Friday, September 22, 2006

Creating markets and the Amazon Honor System

Tyler Cowen's post on how to make school choice work has really crystallized some thinking for me on how we run the "supply" side of our operations here at GlobalGiving. For us the "supply" side is the project side; donors demand projects, and we ensure that there's enough of a selection of projects that everyone can find what they are looking for. But the points he summarizes from Caroline Hoxby's paper:

* Supply flexibility, which means that schools should have the ability to open where there is demand for them, expand with increased demand and contract with reduced demand
* Money should follow students, which means that funding policies must be designed so that schools that are in demand have the funds to expand and those that are not in demand lose funds and must contract; and
* Independent management of schools, which means that schools must be free to innovate in a range of areas, including pedagogy, teacher pay, budget allocation, and the way the school is organised.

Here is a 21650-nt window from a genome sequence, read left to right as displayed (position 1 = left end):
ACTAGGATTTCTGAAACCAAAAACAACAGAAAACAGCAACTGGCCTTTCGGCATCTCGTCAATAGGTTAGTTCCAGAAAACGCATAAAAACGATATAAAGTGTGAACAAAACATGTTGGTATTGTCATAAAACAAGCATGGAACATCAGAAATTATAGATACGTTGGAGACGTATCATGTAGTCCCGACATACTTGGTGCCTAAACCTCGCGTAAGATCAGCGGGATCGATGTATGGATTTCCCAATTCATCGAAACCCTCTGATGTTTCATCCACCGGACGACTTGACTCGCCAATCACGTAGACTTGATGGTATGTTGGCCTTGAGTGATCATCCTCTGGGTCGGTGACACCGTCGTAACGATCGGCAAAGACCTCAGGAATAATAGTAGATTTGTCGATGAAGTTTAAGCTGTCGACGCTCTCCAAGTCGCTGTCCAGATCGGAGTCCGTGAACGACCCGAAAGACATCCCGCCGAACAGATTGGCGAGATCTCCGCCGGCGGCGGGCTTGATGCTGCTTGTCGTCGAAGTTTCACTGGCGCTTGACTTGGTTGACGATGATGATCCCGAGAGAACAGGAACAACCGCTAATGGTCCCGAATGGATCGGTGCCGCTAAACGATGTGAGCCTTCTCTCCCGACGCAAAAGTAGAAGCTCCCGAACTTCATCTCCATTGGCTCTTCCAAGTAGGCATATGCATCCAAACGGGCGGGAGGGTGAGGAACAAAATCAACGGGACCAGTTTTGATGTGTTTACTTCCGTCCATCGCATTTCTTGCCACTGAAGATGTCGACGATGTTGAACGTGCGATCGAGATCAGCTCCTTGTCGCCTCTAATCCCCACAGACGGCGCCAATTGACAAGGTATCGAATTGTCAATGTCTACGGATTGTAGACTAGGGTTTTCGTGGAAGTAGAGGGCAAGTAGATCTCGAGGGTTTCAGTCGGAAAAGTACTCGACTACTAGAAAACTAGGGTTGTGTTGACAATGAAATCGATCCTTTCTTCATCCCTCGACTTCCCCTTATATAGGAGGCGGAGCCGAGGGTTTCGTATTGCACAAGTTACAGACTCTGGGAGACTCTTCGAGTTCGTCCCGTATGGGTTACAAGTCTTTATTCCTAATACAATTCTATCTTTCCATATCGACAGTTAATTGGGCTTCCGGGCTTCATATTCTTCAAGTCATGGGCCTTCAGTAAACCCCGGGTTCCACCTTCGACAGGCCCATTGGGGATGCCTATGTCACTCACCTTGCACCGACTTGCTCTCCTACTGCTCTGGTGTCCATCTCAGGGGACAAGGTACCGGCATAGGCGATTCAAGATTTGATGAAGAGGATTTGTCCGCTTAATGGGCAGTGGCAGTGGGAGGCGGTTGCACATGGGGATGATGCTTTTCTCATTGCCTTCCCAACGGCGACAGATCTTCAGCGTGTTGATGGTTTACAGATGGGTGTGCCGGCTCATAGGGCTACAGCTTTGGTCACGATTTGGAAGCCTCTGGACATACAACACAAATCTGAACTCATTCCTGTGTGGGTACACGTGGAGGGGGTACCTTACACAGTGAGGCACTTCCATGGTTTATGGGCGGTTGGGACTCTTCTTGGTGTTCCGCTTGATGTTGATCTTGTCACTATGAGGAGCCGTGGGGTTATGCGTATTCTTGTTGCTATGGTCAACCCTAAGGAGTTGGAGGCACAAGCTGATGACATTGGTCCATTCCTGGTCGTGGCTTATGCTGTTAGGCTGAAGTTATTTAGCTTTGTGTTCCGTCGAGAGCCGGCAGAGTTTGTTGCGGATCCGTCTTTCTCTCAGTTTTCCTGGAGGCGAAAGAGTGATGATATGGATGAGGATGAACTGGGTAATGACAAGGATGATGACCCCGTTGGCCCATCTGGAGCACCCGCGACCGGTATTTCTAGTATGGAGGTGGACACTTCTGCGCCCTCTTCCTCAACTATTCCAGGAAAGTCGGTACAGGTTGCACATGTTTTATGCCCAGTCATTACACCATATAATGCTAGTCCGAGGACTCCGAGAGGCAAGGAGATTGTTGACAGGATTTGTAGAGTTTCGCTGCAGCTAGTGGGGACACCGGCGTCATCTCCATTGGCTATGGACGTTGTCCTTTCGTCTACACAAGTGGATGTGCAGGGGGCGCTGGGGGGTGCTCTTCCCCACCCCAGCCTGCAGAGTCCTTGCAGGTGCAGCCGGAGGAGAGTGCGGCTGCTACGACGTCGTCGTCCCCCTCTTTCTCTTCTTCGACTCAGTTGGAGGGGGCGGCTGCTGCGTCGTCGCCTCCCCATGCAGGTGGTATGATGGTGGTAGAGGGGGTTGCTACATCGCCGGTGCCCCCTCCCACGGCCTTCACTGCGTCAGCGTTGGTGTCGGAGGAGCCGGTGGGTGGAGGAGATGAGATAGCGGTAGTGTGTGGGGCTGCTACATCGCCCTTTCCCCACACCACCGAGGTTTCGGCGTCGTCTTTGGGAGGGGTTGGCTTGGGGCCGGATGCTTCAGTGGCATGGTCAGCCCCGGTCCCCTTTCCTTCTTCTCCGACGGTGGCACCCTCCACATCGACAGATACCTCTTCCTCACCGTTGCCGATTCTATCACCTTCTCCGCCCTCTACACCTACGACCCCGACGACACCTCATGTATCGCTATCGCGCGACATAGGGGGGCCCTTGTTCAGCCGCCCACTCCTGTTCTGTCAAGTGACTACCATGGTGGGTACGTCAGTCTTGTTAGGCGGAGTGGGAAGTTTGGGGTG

speak directly to my thoughts about how we structure the incentives for project leaders on GlobalGiving. It's critical that they can respond to demand--so access to good information about demand is critical--and that they can exit/enter easily. And the flexibility to expand/contract argues for certain types of projects/programs. I think on point 3 we're OK--because by definition we work with autonomous agents and have no central program of our own.

Now on a completely tangential note, I also discovered the Amazon Honor System on Tyler Cowen's blog, and from what I can make out, it's a micropayment functionality that allows producers of content to collect voluntary payments from people who produce content. I'm not even sure I grok the full implications of this, but it's fascinating (including how subtle the Amazon branding is. If I weren't such a big customer of Amazon I doubt I would have recognized the swoosh.

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